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Comparing the Enthalpy Changes of Combustion of Different Alcohols

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Introduction

Comparing the Enthalpy Changes of Combustion of Different Alcohols By Steven Duong Background Information The enthalpy change of the combustion of a fuel depends on two things. First, there is the number of bonds to be broken and made - and that depends on the size of the molecule involved. The ?H?c also depends on the type of bonds involved: e.g. combustion of a) methane and b) methanol a) CH4 + 2O2 CO2 + 2H2O H O=O O=C=O H-O-H O=O H-O-H H C H H b) CH3OH + 11/2O2 CO2 + 2H2O H O=O O=C=O H-O-H O H-O-H H C O - H H From the examples shown above, the products are the same, but the key difference is that methanol already has an O-H bond; one of the bonds to oxygen is already made, unlike with methane, where all the new bonds have been made. The energy released during combustion comes from the making of bonds to oxygen. If methanol already has one bond made, it will give out less energy when it burns. The enthalpy change of a fuel is a measure of the energy transferred when one mole of the fuel burns completely. A value for the enthalpy change can be obtained by using the burning fuel to heat water and using the fact that 4.17J of energy are required to raise the temperature of 1g of water by 1�C. So, the aim of this investigation is to find the enthalpy change of combustion of a number of alcohols so that you can investigate how and why the enthalpy change is affected by the molecular structure of the alcohol. Preliminary Investigation To give a clear indication of how to conduct the experiment precisely and properly, preliminary tests may be required. The results from these particular tests may give you an indication as to what type of range and temperature difference you may wish to use in your actual experiment. ...read more.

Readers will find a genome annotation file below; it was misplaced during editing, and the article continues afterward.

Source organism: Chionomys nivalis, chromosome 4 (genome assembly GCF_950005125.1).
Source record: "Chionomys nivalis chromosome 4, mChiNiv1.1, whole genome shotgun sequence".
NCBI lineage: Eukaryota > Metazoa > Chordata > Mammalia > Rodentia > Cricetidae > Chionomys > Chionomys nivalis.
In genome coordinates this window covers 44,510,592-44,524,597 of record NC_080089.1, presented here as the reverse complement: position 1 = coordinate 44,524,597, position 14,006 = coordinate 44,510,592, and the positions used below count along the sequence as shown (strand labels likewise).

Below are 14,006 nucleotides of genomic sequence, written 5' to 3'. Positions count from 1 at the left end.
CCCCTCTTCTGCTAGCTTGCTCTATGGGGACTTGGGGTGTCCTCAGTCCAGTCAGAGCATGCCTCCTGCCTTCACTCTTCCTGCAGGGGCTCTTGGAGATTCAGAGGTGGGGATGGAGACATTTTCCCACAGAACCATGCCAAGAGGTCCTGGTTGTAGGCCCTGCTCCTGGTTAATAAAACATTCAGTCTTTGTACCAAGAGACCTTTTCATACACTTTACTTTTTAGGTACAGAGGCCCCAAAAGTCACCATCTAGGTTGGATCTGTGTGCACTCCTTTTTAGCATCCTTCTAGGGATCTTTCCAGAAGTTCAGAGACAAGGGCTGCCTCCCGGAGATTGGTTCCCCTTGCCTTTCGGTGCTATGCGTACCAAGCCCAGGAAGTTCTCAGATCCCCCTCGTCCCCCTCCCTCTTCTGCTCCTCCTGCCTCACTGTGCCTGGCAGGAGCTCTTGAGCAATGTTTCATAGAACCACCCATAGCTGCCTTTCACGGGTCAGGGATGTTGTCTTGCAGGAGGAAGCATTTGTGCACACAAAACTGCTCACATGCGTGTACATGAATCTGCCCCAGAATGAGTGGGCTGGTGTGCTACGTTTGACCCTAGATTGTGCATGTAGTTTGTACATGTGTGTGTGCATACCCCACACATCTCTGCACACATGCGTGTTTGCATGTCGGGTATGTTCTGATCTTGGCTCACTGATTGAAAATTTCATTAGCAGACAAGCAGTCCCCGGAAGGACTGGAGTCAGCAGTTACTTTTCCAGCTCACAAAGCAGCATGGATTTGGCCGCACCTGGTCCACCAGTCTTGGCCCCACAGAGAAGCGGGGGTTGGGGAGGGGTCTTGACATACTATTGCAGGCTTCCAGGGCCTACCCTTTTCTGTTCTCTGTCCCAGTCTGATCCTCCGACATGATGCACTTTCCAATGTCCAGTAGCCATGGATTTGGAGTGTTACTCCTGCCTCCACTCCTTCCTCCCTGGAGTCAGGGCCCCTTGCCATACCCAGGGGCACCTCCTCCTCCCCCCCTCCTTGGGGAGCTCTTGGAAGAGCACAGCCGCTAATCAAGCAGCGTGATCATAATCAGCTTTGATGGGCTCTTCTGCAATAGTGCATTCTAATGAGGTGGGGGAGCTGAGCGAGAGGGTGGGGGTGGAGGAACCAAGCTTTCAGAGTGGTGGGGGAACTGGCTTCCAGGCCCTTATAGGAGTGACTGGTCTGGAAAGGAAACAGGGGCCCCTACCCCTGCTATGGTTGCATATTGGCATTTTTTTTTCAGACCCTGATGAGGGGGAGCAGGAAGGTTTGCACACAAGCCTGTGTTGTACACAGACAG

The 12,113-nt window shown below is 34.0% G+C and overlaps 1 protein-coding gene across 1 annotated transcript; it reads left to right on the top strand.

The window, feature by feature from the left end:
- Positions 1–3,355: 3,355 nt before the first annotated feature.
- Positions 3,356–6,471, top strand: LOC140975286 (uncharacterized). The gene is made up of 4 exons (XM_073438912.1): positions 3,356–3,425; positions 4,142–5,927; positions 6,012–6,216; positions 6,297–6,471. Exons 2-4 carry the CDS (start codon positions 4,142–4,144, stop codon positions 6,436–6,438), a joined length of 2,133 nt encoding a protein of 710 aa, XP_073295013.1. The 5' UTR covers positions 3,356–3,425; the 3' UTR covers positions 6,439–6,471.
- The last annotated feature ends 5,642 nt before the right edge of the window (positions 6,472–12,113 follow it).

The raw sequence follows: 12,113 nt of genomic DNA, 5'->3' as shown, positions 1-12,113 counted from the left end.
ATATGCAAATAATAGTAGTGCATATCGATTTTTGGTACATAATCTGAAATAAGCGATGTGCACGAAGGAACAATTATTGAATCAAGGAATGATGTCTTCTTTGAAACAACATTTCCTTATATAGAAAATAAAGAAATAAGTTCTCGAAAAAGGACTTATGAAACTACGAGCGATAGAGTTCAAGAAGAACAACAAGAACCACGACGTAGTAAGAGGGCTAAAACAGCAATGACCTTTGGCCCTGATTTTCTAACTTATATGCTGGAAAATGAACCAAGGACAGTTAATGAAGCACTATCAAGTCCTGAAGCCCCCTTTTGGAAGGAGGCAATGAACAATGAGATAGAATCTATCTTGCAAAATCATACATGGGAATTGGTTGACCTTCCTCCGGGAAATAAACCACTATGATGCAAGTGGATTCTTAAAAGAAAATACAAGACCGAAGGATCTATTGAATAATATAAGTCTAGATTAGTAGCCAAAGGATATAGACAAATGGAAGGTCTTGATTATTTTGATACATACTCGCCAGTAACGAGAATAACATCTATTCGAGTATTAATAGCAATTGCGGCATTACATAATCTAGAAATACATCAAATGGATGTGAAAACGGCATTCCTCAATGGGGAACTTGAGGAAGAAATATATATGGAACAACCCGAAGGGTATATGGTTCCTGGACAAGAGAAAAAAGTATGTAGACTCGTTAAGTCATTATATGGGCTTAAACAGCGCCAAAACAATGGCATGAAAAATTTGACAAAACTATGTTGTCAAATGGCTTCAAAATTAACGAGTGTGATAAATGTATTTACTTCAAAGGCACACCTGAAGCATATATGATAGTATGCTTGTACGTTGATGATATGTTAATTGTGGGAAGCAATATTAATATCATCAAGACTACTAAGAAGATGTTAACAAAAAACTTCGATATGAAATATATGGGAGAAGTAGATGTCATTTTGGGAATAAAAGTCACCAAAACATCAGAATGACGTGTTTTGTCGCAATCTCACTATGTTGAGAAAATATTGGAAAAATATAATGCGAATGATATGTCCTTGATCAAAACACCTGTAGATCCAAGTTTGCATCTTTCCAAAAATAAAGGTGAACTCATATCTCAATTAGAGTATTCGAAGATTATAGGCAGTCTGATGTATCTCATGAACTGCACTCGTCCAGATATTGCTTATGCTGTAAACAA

Middle

To calculate the expected value, you need to be familiar with bond energy calculations. To do this, simply follow the diagram below: ?H reaction Reactants Products ?H1 ?H2 Gaseous atoms The diagram (above) refers to Hess' law; according to law, it states that the enthalpy change for any chemical reaction is independent of the intermediate stages, provided the initial and final conditions are the same for each route. An example of how to calculate the expected value of the enthalpy changes of combustions of an alcohol can be shown in the previous pages. To calculate your experimental value, simply get the average enthalpy change from your results and replace that figure with the 'actual' figure from the data book, of the intended alcohol. An example of how to calculate the experimental value can be shown in the 'analysis' section. Analysis Steps in calculating the experimental value (?H from bond enthalpy): 1. Write a balanced equation of reactants and products involved. 2. Split the reaction up into categories of "breaking bonds" and "making new bonds", so that the reactants go under the breaking bonds category and the products go under the making new bonds category. 3. Calculate the total energy of the reactants. To do so, add the average enthalpy change of that specific alcohol to the average bond enthalpy of the molecule the alcohol reacts with. 4. Calculate the total energy of the products. To do so, add the average bond enthalpies of the two products. E.g. when a hydrocarbon combusts, it usually produces carbon dioxide and water. The value you end up with when calculating the energy of the products, is always negative because making bonds release energy; it is an exothermic reaction. 5. To calculate the total enthalpy of combustion from bond enthalpies, add the value you calculated from breaking bonds with the value from making new bonds. e.g. calculating the experimental value (?H from bond enthalpy) for methanol... Breaking bonds Making new bonds CH3OH + 11/2O2 CO2 + 2H2O (146 KJ) ...read more.